Researchers Identify 5 Different Types of Diabetes

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Until now, diabetes was classified into two main types, type 1 and type 2. Type 1, generally diagnosed in childhood, required insulin treatments, due to the pancreas not making enough insulin of its own. Type 2 was believed to be more lifestyle-related and was caused by the body producing enough insulin but having trouble delivering it to individual cells. There were other types as well, such as LADA (latent autoimmune diabetes in adults) and MODY (Maturity Onset Diabetes of the Young), but there were still variations not described by these categories. Not to mention the fact that over 90 percent of diabetes patients were categorized as type 2, despite the many differences between individual cases.

So a team of scientists at Lund University Diabetes Centre in Sweden and the Institute for Molecular Medicine in Finland set to work studying 14,775 blood samples from people with diabetes, looking for differences in their conditions. The results are a whole new way to categorize diabetes cases into five “clusters.”

Each of these clusters is genetically distinct from the others, and each has different characteristics and a different risk level for certain complications. Read about each individual type below:

cluster 1: Severe Autoimmune Diabetes (SAID)

This type of diabetes is basically what everyone thinks of as classical type 1. It becomes apparent before adulthood in people who may otherwise seem healthy. An immune disease attacks the beta cells of the pancreas, leaving the body unable to produce insulin. Among those people studied, only about six and a half percent had this type of diabetes.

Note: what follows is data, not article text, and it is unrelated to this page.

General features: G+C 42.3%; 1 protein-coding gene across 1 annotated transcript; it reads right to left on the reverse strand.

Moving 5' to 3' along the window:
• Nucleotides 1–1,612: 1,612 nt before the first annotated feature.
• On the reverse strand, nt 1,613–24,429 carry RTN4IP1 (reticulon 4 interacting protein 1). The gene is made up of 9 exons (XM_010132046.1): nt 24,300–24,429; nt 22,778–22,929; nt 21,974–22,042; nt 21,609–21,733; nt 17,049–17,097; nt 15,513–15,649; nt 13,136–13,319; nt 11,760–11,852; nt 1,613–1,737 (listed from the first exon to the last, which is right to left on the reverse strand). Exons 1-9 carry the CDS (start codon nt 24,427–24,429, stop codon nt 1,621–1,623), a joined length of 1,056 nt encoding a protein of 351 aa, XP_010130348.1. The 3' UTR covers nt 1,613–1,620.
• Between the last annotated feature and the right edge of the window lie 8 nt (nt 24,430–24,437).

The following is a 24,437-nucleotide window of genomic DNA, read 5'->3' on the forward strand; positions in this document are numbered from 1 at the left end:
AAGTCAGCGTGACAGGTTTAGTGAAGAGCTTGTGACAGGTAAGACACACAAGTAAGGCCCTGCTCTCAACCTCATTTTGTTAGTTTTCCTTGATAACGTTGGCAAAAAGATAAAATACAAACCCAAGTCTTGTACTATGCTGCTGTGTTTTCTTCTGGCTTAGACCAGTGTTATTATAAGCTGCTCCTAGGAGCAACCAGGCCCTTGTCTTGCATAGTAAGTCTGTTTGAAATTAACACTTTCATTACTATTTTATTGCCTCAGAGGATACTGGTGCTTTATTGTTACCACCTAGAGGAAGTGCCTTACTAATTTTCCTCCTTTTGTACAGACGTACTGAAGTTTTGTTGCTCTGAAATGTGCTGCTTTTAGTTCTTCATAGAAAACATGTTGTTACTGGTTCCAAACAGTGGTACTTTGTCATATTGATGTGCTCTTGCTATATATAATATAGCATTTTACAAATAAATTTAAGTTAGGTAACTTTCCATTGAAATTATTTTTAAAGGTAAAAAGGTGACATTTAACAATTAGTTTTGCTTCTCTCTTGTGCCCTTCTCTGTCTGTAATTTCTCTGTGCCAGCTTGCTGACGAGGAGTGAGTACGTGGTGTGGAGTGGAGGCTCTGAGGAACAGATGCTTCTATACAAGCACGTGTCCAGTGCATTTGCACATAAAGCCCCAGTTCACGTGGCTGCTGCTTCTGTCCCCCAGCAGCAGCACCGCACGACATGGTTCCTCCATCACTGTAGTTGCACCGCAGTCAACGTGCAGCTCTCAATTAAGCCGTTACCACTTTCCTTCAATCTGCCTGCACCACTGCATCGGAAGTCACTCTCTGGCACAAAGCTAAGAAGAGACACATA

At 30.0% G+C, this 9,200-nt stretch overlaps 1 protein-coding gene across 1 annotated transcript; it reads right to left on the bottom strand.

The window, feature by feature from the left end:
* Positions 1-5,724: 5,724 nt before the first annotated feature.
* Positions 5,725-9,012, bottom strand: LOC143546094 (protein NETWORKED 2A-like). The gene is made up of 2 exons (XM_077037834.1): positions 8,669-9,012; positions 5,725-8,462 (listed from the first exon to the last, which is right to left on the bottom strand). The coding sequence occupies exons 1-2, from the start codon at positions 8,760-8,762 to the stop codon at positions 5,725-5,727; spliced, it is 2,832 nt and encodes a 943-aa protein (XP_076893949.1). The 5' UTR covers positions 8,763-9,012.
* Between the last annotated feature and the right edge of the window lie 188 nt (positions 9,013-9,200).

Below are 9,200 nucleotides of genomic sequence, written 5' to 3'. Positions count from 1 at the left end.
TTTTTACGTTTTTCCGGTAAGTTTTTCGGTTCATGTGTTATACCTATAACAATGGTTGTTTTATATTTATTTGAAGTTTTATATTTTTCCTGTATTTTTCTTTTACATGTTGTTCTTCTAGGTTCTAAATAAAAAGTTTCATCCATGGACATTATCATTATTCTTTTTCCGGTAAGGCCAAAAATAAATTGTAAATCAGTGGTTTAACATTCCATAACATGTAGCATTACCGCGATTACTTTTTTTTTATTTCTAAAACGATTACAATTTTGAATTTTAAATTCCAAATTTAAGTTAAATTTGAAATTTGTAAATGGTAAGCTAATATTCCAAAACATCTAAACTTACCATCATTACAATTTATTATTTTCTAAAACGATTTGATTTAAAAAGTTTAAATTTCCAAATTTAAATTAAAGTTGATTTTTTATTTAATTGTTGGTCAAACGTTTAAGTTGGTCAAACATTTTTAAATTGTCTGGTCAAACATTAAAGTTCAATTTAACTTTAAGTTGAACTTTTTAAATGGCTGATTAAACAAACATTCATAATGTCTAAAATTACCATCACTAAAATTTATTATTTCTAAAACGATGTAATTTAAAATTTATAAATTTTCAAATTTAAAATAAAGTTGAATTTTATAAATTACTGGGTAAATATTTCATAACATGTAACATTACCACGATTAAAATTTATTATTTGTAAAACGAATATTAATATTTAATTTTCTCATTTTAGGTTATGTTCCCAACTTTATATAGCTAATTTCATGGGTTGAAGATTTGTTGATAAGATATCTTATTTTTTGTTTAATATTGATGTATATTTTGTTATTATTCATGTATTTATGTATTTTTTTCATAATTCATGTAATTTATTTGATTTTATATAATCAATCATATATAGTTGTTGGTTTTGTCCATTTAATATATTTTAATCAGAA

cluster 2: Severe Insulin-Deficient Diabetes (SIDD)

Similarly to cluster 1, people in cluster 2 are usually young and healthy. They, too, struggle to make insulin, but it is not the immune system that causes this incapacity. Rather, a defect in their beta cells seems to be the issue. About 17.5 percent of people suffer from this type of diabetes.

cluster 3: Severe Insulin-Resistant Diabetes (SIRD)

This cluster of people is generally overweight, contributing to insulin-resistance. Their bodies make insulin but, over time, use it less and less efficiently. Over 15 percent of people are believed to have this type of diabetes.


Click “next” to see the characteristics of the other two clusters of diabetes on the next page.

Elizabeth Nelson is a wordsmith, an alumna of Aquinas College in Grand Rapids, a four-leaf-clover finder, and a grammar connoisseur. She has lived in west Michigan since age four but loves to travel to new (and old) places. In her free time, she. . . wait, what’s free time?
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